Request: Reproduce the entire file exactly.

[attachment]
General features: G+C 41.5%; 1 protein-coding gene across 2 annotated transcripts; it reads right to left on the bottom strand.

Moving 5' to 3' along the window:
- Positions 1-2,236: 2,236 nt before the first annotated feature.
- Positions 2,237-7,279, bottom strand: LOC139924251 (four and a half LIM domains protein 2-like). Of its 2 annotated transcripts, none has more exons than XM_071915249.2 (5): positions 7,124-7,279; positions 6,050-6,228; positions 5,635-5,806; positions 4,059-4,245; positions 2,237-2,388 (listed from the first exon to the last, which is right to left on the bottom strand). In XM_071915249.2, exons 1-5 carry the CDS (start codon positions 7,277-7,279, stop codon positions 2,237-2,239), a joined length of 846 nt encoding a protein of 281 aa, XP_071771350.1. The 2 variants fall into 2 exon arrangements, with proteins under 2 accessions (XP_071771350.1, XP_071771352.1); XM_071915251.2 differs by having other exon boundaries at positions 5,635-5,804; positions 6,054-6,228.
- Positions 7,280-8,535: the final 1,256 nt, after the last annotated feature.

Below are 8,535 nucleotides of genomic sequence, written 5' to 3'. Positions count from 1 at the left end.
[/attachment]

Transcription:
General features: G+C 41.5%; 1 protein-coding gene across 2 annotated transcripts; it reads right to left on the bottom strand.

Moving 5' to 3' along the window:
- Positions 1-2,236: 2,236 nt before the first annotated feature.
- Positions 2,237-7,279, bottom strand: LOC139924251 (four and a half LIM domains protein 2-like). Of its 2 annotated transcripts, none has more exons than XM_071915249.2 (5): positions 7,124-7,279; positions 6,050-6,228; positions 5,635-5,806; positions 4,059-4,245; positions 2,237-2,388 (listed from the first exon to the last, which is right to left on the bottom strand). In XM_071915249.2, exons 1-5 carry the CDS (start codon positions 7,277-7,279, stop codon positions 2,237-2,239), a joined length of 846 nt encoding a protein of 281 aa, XP_071771350.1. The 2 variants fall into 2 exon arrangements, with proteins under 2 accessions (XP_071771350.1, XP_071771352.1); XM_071915251.2 differs by having other exon boundaries at positions 5,635-5,804; positions 6,054-6,228.
- Positions 7,280-8,535: the final 1,256 nt, after the last annotated feature.

Below are 8,535 nucleotides of genomic sequence, written 5' to 3'. Positions count from 1 at the left end.